Noto Emoji Pie 1f4c4.svg (English) This is an essay. It expresses the opinions and ideas of some Wikimedians but may not have wide support. This is not policy on Meta, but it may be a policy or guideline on other Wikimedia projects. Feel free to update this page as needed, or use the discussion page to propose major changes.
Originally posted to the internal-l mailing list in March 2012

Internet technology is known for letting things happen much faster than they did before we were all so connected. This speed now seems normal to us and, being immersed in that culture, we have come to expect it. Wikis, as one aspect of that culture, have the feature of making that speed a personal tool - you can make something happen right away. How many of us got involved because we saw a mistake and figuratively couldn't wait to fix it? And when we discovered that we literally didn't have to wait, we were hooked.

One result of this is a culture that caters to impatience, sometimes even rewards it. And that's why we are often tempted to think that being irritable is a way of getting things done. We imagine: this problem should be instantly solved, my idea can be implemented right away, I will be immediately informed about whatever I care about. But as our culture grows in scale, none of that remains true (and perhaps, we get more irritated as a result).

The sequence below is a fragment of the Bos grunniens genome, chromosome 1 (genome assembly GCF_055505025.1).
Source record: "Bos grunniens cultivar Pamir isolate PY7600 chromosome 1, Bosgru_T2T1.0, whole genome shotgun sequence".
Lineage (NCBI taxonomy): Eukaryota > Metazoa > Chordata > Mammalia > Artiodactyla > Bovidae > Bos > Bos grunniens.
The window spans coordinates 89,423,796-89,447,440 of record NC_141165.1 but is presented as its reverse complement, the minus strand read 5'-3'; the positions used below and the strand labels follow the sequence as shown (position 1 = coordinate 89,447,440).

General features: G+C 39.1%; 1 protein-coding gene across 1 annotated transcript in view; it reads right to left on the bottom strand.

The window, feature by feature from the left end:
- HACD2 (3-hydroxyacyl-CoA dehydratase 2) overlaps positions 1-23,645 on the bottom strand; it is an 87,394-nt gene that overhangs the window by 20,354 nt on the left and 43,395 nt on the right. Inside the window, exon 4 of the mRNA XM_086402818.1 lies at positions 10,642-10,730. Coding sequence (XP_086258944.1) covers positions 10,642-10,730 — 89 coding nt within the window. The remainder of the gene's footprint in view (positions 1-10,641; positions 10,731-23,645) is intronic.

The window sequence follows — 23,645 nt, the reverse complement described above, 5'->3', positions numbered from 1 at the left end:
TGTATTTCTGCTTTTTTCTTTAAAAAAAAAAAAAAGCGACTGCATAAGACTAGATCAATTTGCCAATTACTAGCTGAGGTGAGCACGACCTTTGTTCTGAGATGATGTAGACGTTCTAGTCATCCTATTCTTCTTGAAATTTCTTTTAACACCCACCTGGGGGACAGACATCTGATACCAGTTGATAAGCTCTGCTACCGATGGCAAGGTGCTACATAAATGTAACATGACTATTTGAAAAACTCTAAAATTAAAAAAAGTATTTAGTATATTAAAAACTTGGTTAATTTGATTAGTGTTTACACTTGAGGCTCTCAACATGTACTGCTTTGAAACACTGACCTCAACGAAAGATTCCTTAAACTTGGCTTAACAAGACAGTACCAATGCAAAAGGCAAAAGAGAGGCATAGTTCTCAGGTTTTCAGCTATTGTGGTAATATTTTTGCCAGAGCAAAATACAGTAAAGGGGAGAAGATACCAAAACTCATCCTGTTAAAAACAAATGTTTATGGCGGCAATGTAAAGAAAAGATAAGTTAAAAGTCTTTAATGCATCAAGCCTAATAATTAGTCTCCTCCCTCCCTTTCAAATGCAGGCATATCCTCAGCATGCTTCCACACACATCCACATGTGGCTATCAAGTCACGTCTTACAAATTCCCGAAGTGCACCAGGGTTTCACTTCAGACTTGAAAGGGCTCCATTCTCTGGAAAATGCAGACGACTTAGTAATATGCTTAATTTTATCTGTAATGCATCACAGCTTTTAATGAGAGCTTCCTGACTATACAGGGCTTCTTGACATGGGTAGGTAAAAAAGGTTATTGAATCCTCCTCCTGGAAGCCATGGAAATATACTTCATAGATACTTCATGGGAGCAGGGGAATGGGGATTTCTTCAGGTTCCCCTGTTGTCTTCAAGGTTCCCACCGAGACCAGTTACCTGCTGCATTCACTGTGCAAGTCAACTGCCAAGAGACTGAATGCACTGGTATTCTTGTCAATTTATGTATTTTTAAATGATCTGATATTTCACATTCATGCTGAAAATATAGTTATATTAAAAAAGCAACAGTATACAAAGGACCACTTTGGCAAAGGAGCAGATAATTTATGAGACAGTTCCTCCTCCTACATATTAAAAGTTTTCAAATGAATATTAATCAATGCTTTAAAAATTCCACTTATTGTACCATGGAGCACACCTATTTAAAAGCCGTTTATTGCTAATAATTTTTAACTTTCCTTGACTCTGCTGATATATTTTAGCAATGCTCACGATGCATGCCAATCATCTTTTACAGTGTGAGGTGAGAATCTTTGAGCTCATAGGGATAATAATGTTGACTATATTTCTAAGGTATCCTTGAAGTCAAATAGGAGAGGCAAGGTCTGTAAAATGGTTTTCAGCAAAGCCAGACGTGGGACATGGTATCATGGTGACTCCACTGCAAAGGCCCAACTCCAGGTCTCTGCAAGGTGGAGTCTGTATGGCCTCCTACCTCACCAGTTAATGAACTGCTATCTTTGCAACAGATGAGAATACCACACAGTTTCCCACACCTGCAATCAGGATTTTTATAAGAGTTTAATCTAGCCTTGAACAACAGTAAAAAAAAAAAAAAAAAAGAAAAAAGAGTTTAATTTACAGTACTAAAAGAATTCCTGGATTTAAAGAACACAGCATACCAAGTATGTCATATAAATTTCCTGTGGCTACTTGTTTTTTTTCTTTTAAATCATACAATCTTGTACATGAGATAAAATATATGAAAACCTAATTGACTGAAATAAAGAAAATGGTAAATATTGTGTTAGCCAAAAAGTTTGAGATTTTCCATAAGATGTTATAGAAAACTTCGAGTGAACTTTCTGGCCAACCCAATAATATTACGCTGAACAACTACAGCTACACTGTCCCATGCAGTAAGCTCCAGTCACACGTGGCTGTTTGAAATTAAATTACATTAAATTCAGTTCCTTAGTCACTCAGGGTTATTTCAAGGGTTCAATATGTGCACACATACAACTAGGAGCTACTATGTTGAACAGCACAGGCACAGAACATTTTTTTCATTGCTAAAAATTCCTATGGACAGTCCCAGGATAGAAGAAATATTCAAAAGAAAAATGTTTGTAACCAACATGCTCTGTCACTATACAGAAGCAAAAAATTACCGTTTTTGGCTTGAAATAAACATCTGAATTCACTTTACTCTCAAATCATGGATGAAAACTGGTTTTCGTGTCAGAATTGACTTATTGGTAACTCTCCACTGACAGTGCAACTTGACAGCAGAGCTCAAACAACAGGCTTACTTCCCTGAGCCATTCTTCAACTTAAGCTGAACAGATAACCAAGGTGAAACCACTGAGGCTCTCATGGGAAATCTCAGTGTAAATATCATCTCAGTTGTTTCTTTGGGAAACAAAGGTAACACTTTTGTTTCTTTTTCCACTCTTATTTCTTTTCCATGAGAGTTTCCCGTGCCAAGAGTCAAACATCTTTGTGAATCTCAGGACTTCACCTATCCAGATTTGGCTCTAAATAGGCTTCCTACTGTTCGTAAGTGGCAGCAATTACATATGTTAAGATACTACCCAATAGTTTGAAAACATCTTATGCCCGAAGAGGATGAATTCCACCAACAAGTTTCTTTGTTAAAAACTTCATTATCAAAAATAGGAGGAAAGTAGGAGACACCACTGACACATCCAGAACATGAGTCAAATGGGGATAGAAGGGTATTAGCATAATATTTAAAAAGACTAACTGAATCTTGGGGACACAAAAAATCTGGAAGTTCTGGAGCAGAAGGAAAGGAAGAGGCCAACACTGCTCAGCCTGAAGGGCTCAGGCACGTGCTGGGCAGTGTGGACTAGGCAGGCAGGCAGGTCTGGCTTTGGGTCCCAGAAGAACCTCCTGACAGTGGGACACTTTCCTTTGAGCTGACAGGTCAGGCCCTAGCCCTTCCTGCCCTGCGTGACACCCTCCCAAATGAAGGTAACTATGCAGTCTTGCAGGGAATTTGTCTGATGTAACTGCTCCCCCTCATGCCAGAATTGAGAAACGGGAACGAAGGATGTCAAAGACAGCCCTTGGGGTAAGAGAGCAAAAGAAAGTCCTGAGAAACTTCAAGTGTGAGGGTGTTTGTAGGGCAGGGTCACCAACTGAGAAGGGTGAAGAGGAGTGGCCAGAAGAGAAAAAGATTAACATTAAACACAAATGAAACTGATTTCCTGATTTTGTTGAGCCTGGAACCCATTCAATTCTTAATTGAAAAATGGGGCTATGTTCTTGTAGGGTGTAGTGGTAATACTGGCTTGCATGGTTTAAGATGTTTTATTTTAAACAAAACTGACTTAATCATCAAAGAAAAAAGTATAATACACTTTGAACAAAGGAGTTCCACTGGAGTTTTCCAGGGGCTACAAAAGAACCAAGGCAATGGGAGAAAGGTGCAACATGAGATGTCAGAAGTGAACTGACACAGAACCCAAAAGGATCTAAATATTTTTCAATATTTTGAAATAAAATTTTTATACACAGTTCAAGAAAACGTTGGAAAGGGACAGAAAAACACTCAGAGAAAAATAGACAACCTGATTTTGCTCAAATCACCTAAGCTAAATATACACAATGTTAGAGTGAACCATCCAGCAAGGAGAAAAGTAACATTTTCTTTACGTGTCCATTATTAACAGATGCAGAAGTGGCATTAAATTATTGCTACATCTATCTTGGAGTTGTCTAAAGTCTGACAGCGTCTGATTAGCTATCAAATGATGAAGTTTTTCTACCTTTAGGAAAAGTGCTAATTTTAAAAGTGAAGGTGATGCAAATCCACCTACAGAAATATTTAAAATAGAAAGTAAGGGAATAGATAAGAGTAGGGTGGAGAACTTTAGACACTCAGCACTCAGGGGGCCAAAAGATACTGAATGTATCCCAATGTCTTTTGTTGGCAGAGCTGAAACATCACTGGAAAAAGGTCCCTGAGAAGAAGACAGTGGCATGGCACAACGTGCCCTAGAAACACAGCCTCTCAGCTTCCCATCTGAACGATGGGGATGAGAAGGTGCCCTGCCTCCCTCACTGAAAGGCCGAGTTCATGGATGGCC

I wish I could say that because it's a matter of scale, technology will take care of things because that's how we handle scaling. However, the issue is not about whether the technology will scale, but whether the culture will scale. On a cultural level, scaling issues are not handled by technology alone. They are handled by establishing shared values (be bold, but also wait for consensus), by agreeing upon standard procedures (which provide important protections when designed well, but also introduce delays), and by dividing up responsibilities (which requires that we trust others).

That last bit is critical; people have repeatedly suggested a certain mistrust underlies the repeated flareups. Well, the reason that mistrust has grown so much is because we are often impatient, and take shortcuts in order to "get things done" (or so we believe). The impatience manifests on all sides--to illustrate: volunteers get impatient about the effort needed for any kind of policy change, chapters get impatient about requirements to develop internal controls and share reports on their activities, staff get impatient about time involved in consulting with the community. Everyone thinks it would be so much better if they were free to just do things and not have to deal with these hassles. But in every one of these scenarios, and I'm sure I could come up with many more, if we let impatience guide us, inevitably more trust will be drained out of the system.

Patience as a virtue is in short supply on the internet. It is not native to our culture, but we must apply it in order to scale. Fortunately, it is simply a matter of maturity and self-control at appropriate moments. I encourage us all to practice it.

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